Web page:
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College Students Control Own Destiny By Playing the Boss

Somewhere in between studying for his course load at DePaul University, working on his thesis and practicing short track speed skating, Chris Stankiewicz finds time to run his organic lawn care business.

At just 22, you might think this college senior is atypical - he spends all of his free time working and not partying.

While trying to graduate with a degree in secondary education and social sciences, he also is managing a growing lawn company.

"Sometimes I was working 15-17 hour days at the start," he said. "When you combine this with other commitments, time management and efficiency become paramount."

More and more college students are realizing it's never too early to become entrepreneurs.

"There is no security or lifetime jobs in large corporations anymore, and the students know that," said Gerry Hills, the founder of Collegiate Entrepreneur Organization and a pioneer in teaching business startups. "They can get a job with someone else controlling their destiny, or they can create their own job."

In the five years Hills' organization has been up and running, it's grown to have 14,000 members on more than 120 campuses across the country.

Hills, a professor and director of an entrepreneurial department at the University of Illinois at Chicago, said college is a great time for career experimentation.

"No matter how successful the business is, the learning that takes place will be of value for a lifetime," he said.

Stankiewicz, of Des Plaines, launched his lawn company Green Creations Inc. last spring after he became increasingly concerned about the use of pesticides.

Since then, he's hired three employees to take care of lawns organically by using low-emissions equipment, waste-reduction methods and products that don't contain pesticides.

Recent media attention on young, wealthy businesspeople has prompted some college students to beat a career path as soon as possible.

At Northern Illinois University, the business school has launched a one-credit class based on Donald Trump's NBC reality show "The Apprentice." In the class, students compete against each other to soar to the top of the classroom business community.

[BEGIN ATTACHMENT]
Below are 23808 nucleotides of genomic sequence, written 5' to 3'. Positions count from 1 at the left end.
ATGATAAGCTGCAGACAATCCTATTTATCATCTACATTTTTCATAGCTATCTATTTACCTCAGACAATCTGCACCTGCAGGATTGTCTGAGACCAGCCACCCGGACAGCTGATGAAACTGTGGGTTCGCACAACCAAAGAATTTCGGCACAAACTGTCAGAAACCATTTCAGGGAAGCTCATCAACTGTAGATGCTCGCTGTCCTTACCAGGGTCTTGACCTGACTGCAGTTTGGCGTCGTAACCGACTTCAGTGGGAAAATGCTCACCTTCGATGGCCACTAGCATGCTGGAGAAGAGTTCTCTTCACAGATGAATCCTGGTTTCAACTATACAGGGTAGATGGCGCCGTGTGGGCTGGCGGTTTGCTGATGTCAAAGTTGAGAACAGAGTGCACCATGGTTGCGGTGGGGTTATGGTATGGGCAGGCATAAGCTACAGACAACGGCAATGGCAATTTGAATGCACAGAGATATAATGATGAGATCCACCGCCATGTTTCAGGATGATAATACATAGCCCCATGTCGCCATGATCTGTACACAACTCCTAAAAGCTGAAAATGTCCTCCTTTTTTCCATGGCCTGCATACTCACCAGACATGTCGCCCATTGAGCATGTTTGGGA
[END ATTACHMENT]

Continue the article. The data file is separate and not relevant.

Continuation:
"We used to be concerned about college students being aware of entrepreneuring as a career path," Hills said. "But today, with all the media attention to entrepreneurship, virtually all students at least have a basic awareness, so it contributes to more students starting businesses as well."

These days, Hills said, many universities are encouraging students to start businesses with entrepreneurial programs.

At the University of Iowa, for example, the Bedell Entrepreneurship Learning Laboratory is less than a year old and aims to help aspiring entrepreneurs. The lab has 17 fully-equipped offices with furniture, computers and high-speed Internet access, a conference room and two larger meeting spaces for student use.

The University of Illinois at Urbana-Champaign was just awarded $4.5 million from the Kauffman Foundation to promote entrepreneurship classes throughout the university curriculum, not just in the business school.

"With this money, we're integrating entrepreneurship material into studies like agriculture, painting, music and veterinary medicine," said Paul Magelli, director of the Academy of Entrepreneurship Leadership Development at the university. "In a society where there's so much joblessness, one of the only alternatives is to start your own business."

Mike Wenger and Bret Bonnett started their student business in April 2003 from an idea they conceived at North Central College in Naperville. The duo launched an Internet business called Quality Logo Products Inc. to sell promotional items like pens, T-shirts and golf balls.

At the time, they said, it would have cost the two more than $40,000 to design their Web site. Because they didn't have the money, they did it themselves and usually worked from 6 p.m. to 3 a.m. three nights a week, in between studying for tests.

"We had to build the site and were doing everything manually since we had no money," said Wenger, 22, of Warrenville, adding the company earned $24,000 in the first eight months. "We started from ground zero, but we just recently started paying ourselves."

Wenger said there were many nights when his friends gave him a tough time for not going out and relaxing in his free time.

"It was definitely a mental struggle at times," he said. "I was a senior and I wasn't living it up and partying as a typical senior would."

Hills, who is the co-founder and first president of the U.S. Association for Small Business and Entrepreneurship, said it's a myth most businesses require large startup capital and investments.

"It is easier than most realize," he said. "The business can be somewhere between the classic lemonade stand and an exotic, world-breaking technology."

He said there is no agreed-upon set of characteristics that make for a successful entrepreneur. However, more than 200 studies show creativity, flexibility, significant but not excessive self-confidence, and tolerance won't hurt. Plus, when you're a student, staff at your school or even parents are willing to help out.

"We were 100 percent behind our son," said Mike Wenger's father, David. "It was remarkable he could graduate while being a student involved in activities and running his own business."

David Wenger said his son usually called him for help when he was uncertain about something along the way .

"Students often do not have a spouse, children and a mortgage - or assets to lose," Hills said. "It's a great time for business career experimentation."

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